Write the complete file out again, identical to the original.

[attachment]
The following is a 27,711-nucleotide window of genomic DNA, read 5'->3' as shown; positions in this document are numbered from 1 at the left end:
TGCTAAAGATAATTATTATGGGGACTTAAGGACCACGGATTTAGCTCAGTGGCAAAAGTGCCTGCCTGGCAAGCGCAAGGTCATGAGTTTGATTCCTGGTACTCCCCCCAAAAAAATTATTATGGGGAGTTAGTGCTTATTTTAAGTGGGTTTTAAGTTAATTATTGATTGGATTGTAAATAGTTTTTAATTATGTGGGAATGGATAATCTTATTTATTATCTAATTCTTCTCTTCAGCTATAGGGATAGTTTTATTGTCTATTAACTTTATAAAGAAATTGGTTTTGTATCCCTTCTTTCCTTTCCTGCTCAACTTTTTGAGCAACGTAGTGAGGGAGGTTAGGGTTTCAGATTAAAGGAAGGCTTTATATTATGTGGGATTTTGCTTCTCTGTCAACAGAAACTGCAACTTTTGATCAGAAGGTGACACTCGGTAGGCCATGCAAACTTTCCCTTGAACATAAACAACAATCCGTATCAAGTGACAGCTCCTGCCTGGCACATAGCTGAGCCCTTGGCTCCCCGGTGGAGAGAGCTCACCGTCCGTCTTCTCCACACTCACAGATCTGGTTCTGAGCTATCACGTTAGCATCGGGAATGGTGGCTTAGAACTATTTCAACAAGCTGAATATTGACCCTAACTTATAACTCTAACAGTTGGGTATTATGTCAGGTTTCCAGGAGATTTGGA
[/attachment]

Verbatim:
The following is a 27,711-nucleotide window of genomic DNA, read 5'->3' as shown; positions in this document are numbered from 1 at the left end:
TGCTAAAGATAATTATTATGGGGACTTAAGGACCACGGATTTAGCTCAGTGGCAAAAGTGCCTGCCTGGCAAGCGCAAGGTCATGAGTTTGATTCCTGGTACTCCCCCCAAAAAAATTATTATGGGGAGTTAGTGCTTATTTTAAGTGGGTTTTAAGTTAATTATTGATTGGATTGTAAATAGTTTTTAATTATGTGGGAATGGATAATCTTATTTATTATCTAATTCTTCTCTTCAGCTATAGGGATAGTTTTATTGTCTATTAACTTTATAAAGAAATTGGTTTTGTATCCCTTCTTTCCTTTCCTGCTCAACTTTTTGAGCAACGTAGTGAGGGAGGTTAGGGTTTCAGATTAAAGGAAGGCTTTATATTATGTGGGATTTTGCTTCTCTGTCAACAGAAACTGCAACTTTTGATCAGAAGGTGACACTCGGTAGGCCATGCAAACTTTCCCTTGAACATAAACAACAATCCGTATCAAGTGACAGCTCCTGCCTGGCACATAGCTGAGCCCTTGGCTCCCCGGTGGAGAGAGCTCACCGTCCGTCTTCTCCACACTCACAGATCTGGTTCTGAGCTATCACGTTAGCATCGGGAATGGTGGCTTAGAACTATTTCAACAAGCTGAATATTGACCCTAACTTATAACTCTAACAGTTGGGTATTATGTCAGGTTTCCAGGAGATTTGGA